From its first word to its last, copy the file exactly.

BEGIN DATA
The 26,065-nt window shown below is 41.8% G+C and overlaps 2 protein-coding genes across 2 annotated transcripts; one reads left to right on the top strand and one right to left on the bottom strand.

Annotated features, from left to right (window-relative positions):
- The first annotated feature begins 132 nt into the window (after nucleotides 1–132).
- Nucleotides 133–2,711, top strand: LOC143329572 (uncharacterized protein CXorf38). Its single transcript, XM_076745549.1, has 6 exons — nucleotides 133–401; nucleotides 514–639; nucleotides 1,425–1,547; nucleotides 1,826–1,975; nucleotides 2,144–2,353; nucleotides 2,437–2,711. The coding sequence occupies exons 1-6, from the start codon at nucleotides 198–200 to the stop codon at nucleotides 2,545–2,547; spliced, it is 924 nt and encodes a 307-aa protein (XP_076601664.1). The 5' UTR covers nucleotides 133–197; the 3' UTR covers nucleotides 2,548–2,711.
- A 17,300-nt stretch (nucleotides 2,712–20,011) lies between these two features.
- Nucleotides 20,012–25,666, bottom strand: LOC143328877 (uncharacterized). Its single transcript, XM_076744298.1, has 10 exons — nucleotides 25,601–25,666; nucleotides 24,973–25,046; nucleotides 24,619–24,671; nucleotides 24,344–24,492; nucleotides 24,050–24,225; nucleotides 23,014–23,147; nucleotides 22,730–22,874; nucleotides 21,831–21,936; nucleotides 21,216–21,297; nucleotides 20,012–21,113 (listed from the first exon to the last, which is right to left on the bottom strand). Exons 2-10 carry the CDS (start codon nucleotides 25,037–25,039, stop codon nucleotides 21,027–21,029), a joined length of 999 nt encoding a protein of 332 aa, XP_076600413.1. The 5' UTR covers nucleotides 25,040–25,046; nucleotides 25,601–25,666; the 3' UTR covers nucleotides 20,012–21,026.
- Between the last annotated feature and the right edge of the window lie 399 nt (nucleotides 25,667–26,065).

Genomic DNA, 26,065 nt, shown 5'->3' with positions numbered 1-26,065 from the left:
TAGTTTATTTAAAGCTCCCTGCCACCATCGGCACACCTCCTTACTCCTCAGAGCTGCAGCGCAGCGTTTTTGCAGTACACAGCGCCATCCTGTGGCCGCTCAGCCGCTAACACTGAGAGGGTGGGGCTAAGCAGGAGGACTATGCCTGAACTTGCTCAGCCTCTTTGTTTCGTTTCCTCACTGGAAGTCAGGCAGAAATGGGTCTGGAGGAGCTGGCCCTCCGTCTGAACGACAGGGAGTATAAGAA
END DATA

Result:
The 26,065-nt window shown below is 41.8% G+C and overlaps 2 protein-coding genes across 2 annotated transcripts; one reads left to right on the top strand and one right to left on the bottom strand.

Annotated features, from left to right (window-relative positions):
- The first annotated feature begins 132 nt into the window (after nucleotides 1–132).
- Nucleotides 133–2,711, top strand: LOC143329572 (uncharacterized protein CXorf38). Its single transcript, XM_076745549.1, has 6 exons — nucleotides 133–401; nucleotides 514–639; nucleotides 1,425–1,547; nucleotides 1,826–1,975; nucleotides 2,144–2,353; nucleotides 2,437–2,711. The coding sequence occupies exons 1-6, from the start codon at nucleotides 198–200 to the stop codon at nucleotides 2,545–2,547; spliced, it is 924 nt and encodes a 307-aa protein (XP_076601664.1). The 5' UTR covers nucleotides 133–197; the 3' UTR covers nucleotides 2,548–2,711.
- A 17,300-nt stretch (nucleotides 2,712–20,011) lies between these two features.
- Nucleotides 20,012–25,666, bottom strand: LOC143328877 (uncharacterized). Its single transcript, XM_076744298.1, has 10 exons — nucleotides 25,601–25,666; nucleotides 24,973–25,046; nucleotides 24,619–24,671; nucleotides 24,344–24,492; nucleotides 24,050–24,225; nucleotides 23,014–23,147; nucleotides 22,730–22,874; nucleotides 21,831–21,936; nucleotides 21,216–21,297; nucleotides 20,012–21,113 (listed from the first exon to the last, which is right to left on the bottom strand). Exons 2-10 carry the CDS (start codon nucleotides 25,037–25,039, stop codon nucleotides 21,027–21,029), a joined length of 999 nt encoding a protein of 332 aa, XP_076600413.1. The 5' UTR covers nucleotides 25,040–25,046; nucleotides 25,601–25,666; the 3' UTR covers nucleotides 20,012–21,026.
- Between the last annotated feature and the right edge of the window lie 399 nt (nucleotides 25,667–26,065).

Genomic DNA, 26,065 nt, shown 5'->3' with positions numbered 1-26,065 from the left:
TAGTTTATTTAAAGCTCCCTGCCACCATCGGCACACCTCCTTACTCCTCAGAGCTGCAGCGCAGCGTTTTTGCAGTACACAGCGCCATCCTGTGGCCGCTCAGCCGCTAACACTGAGAGGGTGGGGCTAAGCAGGAGGACTATGCCTGAACTTGCTCAGCCTCTTTGTTTCGTTTCCTCACTGGAAGTCAGGCAGAAATGGGTCTGGAGGAGCTGGCCCTCCGTCTGAACGACAGGGAGTATAAGAA